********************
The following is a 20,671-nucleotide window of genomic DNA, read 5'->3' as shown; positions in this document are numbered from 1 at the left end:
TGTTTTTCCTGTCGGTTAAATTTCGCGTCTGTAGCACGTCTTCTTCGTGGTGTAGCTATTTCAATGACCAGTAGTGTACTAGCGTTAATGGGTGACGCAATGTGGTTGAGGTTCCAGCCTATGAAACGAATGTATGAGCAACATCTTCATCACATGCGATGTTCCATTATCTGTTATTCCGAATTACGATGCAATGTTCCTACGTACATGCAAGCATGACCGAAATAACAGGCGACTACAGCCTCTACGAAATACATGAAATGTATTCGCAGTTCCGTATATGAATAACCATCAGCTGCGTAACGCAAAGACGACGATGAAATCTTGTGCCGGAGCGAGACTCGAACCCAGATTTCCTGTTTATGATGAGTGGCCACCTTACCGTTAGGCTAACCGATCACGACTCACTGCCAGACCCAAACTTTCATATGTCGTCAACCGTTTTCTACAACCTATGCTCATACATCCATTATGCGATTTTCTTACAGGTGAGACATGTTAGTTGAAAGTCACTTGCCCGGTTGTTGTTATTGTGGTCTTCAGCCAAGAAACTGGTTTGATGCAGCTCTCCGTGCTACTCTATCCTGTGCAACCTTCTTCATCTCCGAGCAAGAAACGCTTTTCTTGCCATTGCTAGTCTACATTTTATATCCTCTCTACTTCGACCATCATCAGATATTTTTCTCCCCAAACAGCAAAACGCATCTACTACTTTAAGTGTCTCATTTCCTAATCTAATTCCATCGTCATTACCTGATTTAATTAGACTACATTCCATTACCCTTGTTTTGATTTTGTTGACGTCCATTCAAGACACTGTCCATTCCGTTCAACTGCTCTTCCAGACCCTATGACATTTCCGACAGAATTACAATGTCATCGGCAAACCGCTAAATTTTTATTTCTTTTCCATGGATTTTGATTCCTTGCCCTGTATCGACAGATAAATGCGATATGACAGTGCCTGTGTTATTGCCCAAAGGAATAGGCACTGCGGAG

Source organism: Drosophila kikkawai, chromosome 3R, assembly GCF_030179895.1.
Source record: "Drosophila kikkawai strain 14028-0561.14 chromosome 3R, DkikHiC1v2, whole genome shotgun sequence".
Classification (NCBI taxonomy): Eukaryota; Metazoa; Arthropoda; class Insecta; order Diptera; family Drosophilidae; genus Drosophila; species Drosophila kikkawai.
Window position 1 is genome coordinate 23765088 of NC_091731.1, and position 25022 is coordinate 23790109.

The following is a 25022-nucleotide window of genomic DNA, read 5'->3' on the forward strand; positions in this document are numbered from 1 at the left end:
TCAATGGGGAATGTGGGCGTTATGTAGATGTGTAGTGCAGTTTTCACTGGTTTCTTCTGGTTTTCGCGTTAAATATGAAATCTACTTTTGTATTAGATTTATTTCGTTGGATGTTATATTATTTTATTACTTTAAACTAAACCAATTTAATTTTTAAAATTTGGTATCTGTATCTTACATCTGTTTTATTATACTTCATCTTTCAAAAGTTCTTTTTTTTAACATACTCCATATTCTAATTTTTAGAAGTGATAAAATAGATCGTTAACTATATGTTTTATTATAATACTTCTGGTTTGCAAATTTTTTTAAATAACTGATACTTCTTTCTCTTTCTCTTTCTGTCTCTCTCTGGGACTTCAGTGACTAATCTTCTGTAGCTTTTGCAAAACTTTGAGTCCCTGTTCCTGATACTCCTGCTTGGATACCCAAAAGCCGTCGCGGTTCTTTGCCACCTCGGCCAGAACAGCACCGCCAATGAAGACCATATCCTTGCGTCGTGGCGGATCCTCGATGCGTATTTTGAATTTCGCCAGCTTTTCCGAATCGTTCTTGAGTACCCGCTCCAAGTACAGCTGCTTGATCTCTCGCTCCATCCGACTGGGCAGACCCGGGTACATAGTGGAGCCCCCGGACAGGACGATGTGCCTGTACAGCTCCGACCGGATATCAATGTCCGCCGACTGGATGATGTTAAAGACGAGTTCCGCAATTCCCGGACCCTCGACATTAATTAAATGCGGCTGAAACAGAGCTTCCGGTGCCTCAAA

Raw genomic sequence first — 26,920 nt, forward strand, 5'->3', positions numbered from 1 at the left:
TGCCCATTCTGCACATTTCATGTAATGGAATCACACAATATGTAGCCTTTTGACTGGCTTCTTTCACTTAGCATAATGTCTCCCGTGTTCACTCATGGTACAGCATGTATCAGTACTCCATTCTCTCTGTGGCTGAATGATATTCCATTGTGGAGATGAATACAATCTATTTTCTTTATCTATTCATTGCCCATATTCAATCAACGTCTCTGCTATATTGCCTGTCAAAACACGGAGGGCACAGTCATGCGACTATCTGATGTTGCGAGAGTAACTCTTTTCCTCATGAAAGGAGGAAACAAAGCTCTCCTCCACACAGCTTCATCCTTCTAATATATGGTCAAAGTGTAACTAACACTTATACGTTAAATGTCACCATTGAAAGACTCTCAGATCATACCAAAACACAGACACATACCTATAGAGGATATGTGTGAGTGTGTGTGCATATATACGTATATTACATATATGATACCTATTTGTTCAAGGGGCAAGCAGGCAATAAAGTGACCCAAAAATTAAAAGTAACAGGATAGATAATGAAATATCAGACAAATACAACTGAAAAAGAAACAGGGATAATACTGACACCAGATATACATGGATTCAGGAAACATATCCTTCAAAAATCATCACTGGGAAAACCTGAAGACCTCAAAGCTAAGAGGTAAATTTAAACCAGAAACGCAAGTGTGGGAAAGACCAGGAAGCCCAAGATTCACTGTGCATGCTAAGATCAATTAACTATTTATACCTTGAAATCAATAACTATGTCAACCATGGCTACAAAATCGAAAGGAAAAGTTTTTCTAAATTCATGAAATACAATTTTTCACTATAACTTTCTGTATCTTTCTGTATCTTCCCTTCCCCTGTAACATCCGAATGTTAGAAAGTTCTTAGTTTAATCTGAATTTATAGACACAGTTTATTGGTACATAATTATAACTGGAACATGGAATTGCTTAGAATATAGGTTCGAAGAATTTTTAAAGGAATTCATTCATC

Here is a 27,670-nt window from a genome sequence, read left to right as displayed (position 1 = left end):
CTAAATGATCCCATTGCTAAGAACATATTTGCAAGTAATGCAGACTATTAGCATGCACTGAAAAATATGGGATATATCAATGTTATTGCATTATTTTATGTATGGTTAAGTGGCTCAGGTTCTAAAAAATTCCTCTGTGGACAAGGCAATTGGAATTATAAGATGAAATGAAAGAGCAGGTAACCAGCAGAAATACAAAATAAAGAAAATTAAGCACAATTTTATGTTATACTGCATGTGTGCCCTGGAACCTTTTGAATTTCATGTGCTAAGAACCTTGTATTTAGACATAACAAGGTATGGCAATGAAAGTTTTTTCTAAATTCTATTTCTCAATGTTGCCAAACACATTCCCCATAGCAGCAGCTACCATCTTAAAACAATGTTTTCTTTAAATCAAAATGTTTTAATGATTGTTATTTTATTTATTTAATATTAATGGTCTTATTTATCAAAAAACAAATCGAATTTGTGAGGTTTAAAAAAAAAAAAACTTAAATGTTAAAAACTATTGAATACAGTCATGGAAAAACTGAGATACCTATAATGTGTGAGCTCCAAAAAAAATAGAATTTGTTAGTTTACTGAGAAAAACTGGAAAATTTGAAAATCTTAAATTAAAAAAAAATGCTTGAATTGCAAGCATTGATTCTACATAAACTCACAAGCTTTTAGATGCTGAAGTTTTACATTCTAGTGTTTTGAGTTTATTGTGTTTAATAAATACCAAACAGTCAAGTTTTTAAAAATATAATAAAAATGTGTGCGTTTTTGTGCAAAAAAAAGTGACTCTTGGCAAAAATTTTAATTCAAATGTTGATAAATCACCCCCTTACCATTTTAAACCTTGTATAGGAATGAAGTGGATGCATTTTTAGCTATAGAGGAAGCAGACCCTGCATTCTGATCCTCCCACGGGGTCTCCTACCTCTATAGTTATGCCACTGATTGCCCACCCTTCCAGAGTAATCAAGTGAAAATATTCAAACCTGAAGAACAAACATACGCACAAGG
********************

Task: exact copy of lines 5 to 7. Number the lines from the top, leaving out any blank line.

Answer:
Classification (NCBI taxonomy): Eukaryota; Metazoa; Arthropoda; class Insecta; order Diptera; family Drosophilidae; genus Drosophila; species Drosophila kikkawai.
Window position 1 is genome coordinate 23765088 of NC_091731.1, and position 25022 is coordinate 23790109.

The following is a 25022-nucleotide window of genomic DNA, read 5'->3' on the forward strand; positions in this document are numbered from 1 at the left end: